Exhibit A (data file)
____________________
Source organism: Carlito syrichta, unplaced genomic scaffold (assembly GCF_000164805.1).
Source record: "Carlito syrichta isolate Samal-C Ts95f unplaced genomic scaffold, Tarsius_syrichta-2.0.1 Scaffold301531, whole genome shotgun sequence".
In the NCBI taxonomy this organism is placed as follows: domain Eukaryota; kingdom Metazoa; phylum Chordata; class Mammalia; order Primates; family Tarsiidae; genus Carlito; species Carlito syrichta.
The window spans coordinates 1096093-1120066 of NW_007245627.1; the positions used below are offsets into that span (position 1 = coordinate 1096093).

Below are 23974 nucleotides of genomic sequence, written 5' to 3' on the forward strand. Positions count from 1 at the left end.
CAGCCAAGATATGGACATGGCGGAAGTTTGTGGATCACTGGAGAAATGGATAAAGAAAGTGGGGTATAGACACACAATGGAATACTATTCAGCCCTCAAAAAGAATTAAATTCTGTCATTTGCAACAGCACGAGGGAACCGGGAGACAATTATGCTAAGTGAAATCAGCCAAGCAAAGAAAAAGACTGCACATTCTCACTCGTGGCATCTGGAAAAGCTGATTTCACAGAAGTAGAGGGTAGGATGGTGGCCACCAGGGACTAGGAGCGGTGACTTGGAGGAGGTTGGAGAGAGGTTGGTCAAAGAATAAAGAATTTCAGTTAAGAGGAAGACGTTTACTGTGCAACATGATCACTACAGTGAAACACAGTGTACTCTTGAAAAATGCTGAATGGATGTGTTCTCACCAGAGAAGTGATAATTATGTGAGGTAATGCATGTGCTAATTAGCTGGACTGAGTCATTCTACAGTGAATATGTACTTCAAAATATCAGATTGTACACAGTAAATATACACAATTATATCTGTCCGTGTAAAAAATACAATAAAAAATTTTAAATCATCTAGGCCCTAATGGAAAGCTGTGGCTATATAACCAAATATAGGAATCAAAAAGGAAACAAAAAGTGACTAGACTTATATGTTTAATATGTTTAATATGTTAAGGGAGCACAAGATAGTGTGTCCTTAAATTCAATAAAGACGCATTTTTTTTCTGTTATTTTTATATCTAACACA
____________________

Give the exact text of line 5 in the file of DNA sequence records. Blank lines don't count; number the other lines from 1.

Below are 23974 nucleotides of genomic sequence, written 5' to 3' on the forward strand. Positions count from 1 at the left end.